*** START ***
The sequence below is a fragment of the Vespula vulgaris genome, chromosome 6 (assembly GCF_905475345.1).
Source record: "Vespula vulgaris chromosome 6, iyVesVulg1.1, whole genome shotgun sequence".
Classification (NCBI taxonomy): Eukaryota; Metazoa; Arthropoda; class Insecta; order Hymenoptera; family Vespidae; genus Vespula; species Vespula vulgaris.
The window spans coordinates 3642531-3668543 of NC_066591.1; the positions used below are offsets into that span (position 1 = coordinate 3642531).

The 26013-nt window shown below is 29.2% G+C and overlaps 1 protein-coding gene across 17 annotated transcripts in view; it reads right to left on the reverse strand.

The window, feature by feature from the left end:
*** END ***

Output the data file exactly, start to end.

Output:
The sequence below is a fragment of the Vespula vulgaris genome, chromosome 6 (assembly GCF_905475345.1).
Source record: "Vespula vulgaris chromosome 6, iyVesVulg1.1, whole genome shotgun sequence".
Classification (NCBI taxonomy): Eukaryota; Metazoa; Arthropoda; class Insecta; order Hymenoptera; family Vespidae; genus Vespula; species Vespula vulgaris.
The window spans coordinates 3642531-3668543 of NC_066591.1; the positions used below are offsets into that span (position 1 = coordinate 3642531).

The 26013-nt window shown below is 29.2% G+C and overlaps 1 protein-coding gene across 17 annotated transcripts in view; it reads right to left on the reverse strand.

The window, feature by feature from the left end: